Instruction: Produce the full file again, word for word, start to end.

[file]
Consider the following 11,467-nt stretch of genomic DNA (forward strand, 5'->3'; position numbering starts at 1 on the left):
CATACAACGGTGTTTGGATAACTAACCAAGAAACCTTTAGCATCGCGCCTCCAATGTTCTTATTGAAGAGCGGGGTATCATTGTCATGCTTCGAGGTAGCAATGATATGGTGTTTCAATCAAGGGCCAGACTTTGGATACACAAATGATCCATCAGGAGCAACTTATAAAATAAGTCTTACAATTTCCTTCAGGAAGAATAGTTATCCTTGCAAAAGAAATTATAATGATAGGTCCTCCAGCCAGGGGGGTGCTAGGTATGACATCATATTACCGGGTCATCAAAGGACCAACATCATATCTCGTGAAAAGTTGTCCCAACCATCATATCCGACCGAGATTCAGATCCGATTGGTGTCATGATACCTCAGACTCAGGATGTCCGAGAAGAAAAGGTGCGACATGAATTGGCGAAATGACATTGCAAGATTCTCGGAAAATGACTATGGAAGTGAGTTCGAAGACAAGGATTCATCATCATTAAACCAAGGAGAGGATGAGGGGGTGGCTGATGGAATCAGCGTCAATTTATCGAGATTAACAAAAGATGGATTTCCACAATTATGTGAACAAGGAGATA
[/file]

Consider the following 11,467-nt stretch of genomic DNA (forward strand, 5'->3'; position numbering starts at 1 on the left):
CATACAACGGTGTTTGGATAACTAACCAAGAAACCTTTAGCATCGCGCCTCCAATGTTCTTATTGAAGAGCGGGGTATCATTGTCATGCTTCGAGGTAGCAATGATATGGTGTTTCAATCAAGGGCCAGACTTTGGATACACAAATGATCCATCAGGAGCAACTTATAAAATAAGTCTTACAATTTCCTTCAGGAAGAATAGTTATCCTTGCAAAAGAAATTATAATGATAGGTCCTCCAGCCAGGGGGGTGCTAGGTATGACATCATATTACCGGGTCATCAAAGGACCAACATCATATCTCGTGAAAAGTTGTCCCAACCATCATATCCGACCGAGATTCAGATCCGATTGGTGTCATGATACCTCAGACTCAGGATGTCCGAGAAGAAAAGGTGCGACATGAATTGGCGAAATGACATTGCAAGATTCTCGGAAAATGACTATGGAAGTGAGTTCGAAGACAAGGATTCATCATCATTAAACCAAGGAGAGGATGAGGGGGTGGCTGATGGAATCAGCGTCAATTTATCGAGATTAACAAAAGATGGATTTCCACAATTATGTGAACAAGGAGATA